A cyber wave is sweeping across personal lines insurance. In today’s digital-first environment, homeowners are more vulnerable than ever to a wide range of cyber-related risks, such as identity theft, social engineering scams, cyber bullying, systems compromise, and financial fraud, which usually takes the form of electronic fund transfer.
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This wave has only proliferated amid the COVID-19 pandemic – a surge triggered by society’s monumental shift to working from home, e-learning, e-commerce and virtual communication via teleconferencing and other digital tools. As the risk continues to swell, US insurers have a huge opportunity to catch and ride the cyber wave. If they dawdle or hesitate for too long, they risk becoming irrelevant to their insureds and could face a total wipe out.
With personal cyber solutions, homeowners not only get coverage for key cyber risks like identity theft, cyber extortion, social engineering, systems compromise and financial fraud, but they will also gain access to value-added services, including 24/7 proactive cybersecurity support and crisis management assistance. Many policies also come with things like dark web monitoring, credit monitoring and other forensic and investigatory services.
These holistic personal cyber risk offerings are more important than ever in the context of COVID-19. With government-mandated ‘stay at home’ and physical distancing orders in place, Americans are spending most of their time at home. They’re logging in to work from their home networks, children are taking lessons via video conferencing platforms, and people are using digital tools to carry out common tasks like grocery shopping or connecting with friends and family.
“Hackers and fraudsters take advantage of any vulnerability like the COVID-19 pandemic, and they find a way to capitalize on it,” said Matt Cullina (pictured), managing director of Global Markets at Cyberscout. Throughout the pandemic, there has been a huge surge in ransomware attacks – both on commercial and individual entities – with hackers primarily using phishing emails as their attack vector. When relaxing at home or even working from a home network, individuals are more likely to click on a dodgy link or download from a phony website.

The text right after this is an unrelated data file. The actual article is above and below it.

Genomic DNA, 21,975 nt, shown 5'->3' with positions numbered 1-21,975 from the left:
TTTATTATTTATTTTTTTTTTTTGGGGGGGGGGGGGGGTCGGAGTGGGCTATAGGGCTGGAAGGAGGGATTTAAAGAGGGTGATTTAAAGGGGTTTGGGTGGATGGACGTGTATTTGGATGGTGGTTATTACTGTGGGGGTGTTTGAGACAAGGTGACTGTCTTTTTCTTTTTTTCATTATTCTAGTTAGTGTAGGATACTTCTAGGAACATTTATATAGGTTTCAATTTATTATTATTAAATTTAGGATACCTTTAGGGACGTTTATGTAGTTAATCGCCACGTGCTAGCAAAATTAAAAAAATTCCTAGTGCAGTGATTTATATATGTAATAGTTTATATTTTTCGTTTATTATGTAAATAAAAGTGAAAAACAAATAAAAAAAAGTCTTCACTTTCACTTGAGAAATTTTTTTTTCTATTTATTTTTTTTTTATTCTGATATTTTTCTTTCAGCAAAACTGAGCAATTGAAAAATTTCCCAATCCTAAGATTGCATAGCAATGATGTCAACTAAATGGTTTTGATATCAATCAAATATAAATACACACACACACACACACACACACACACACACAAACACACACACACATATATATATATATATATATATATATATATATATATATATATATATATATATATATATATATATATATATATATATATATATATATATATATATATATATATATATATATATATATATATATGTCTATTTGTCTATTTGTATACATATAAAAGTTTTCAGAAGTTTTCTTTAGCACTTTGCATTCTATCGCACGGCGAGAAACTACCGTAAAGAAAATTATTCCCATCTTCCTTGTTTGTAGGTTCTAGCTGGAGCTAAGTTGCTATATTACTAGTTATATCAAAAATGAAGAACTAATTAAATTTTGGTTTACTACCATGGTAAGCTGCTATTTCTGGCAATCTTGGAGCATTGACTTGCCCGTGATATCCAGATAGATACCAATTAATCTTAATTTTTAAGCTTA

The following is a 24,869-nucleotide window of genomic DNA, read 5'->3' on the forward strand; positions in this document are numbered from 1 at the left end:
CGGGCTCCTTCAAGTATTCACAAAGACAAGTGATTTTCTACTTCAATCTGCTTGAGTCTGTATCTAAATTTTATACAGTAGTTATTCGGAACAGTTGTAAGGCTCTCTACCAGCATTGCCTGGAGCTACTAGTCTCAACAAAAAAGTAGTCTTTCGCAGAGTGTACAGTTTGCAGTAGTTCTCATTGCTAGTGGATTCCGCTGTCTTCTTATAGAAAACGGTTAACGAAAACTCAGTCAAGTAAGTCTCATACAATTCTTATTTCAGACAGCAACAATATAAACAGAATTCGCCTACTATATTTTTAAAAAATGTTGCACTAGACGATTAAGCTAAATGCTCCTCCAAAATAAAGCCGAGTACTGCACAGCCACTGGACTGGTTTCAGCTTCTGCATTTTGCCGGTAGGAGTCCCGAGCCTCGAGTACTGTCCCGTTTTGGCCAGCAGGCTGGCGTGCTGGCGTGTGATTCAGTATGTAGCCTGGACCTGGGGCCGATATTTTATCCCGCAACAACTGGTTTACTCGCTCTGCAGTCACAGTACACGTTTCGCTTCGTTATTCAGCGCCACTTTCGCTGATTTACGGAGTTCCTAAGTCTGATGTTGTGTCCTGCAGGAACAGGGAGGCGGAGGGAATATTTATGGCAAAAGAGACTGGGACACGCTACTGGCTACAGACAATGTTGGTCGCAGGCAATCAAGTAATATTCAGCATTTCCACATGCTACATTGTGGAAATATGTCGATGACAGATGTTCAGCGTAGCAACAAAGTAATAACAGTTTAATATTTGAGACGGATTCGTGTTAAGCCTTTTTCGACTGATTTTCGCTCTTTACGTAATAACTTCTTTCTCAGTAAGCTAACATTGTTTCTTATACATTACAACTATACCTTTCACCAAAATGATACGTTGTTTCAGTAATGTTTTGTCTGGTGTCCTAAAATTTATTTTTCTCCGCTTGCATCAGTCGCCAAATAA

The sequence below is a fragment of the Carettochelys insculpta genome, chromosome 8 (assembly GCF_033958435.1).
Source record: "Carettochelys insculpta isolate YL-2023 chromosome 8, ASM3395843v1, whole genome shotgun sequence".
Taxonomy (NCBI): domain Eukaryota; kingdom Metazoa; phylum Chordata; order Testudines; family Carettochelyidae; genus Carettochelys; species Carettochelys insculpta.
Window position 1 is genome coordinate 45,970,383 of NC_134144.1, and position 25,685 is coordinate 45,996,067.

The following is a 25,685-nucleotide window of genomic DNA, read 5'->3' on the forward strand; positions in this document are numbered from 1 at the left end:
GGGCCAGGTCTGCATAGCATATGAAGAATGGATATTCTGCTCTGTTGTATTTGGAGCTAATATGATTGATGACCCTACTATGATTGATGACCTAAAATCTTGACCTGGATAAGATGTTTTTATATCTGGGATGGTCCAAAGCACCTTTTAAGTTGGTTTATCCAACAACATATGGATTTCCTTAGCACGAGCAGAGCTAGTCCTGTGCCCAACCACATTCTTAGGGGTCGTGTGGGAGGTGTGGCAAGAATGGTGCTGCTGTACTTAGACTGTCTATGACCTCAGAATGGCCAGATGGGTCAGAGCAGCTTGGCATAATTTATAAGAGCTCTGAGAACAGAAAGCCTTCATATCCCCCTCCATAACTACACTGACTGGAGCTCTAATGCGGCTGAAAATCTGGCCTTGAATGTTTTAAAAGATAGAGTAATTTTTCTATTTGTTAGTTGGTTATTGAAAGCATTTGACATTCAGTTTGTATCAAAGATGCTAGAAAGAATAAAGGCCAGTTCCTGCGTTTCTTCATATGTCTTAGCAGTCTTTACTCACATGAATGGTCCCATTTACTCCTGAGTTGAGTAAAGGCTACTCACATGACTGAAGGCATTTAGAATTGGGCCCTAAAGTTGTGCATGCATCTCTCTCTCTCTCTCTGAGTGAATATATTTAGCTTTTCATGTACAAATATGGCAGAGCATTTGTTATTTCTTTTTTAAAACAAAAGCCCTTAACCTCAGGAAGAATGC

While stuck at home, Americans are also engaging with the modern phenomenon of the smart home, using Internet of Things (IoT)-connected devices to make life easier. While IoT devices are highly beneficial (who wouldn’t want a smart fridge to raise the alert when supplies are low?) these tools are also vulnerable to data leaks, cyberattacks and hacks. Simply put, more internet-connected devices mean a bigger attackable surface and more points of entry for hackers to migrate home networks, exfiltrate personal data and possibly plant malware.
“Personal cyber insurance is so relevant today,” Cullina stressed. “With smart homes filled with IoT devices, people working from home and learning from home, and the increasing amount of time we’re all spending on our personal devices – all of this exposes individuals to greater personal cyber risk, and the US insurance market needs to address that.”
In the past, insurers have addressed a small section of cyber risk via identity theft insurance, sold as an endorsement or rider with homeowners’ insurance. In this heightened risk landscape, that is no longer sufficient to provide US homeowners with enough coverage and support to protect their homes and families from the plethora of cyber exposures impacting their daily lives, according to Cullina.
Instead, insurers must take advantage of the opportunities in the marketplace and evolve their personal lines products to include cyber coverage and related risk management services. This would not only improve insurers’ relevance with their agents and customers, but they would also see incremental premium growth.
“There’s a lot of support for insurers that are considering doing this,” said Cullina. “There are reinsurance options, outside service providers like Cyberscout, there’s claims support if the insurer doesn’t want to handle the claims on their own, and so on. There are plenty of options for insurers that want to ride the personal cyber wave, and they don’t have to do it all themselves. As insurers get an understanding of personal cyber risk and what products they should be offering in order to stay relevant to their insureds, there are experts out there that are offering support, guidance, and go to market strategies.
“At Cyberscout, for example, we’re currently working with several major US insurers that are deep in research mode around offering personal cyber solutions. It’s clear that personal cyber is really at the tip of the spear in the US market, and I think we’ll see some national insurers launch in 2021. After that, I think we’ll see more and more players ride the wave.”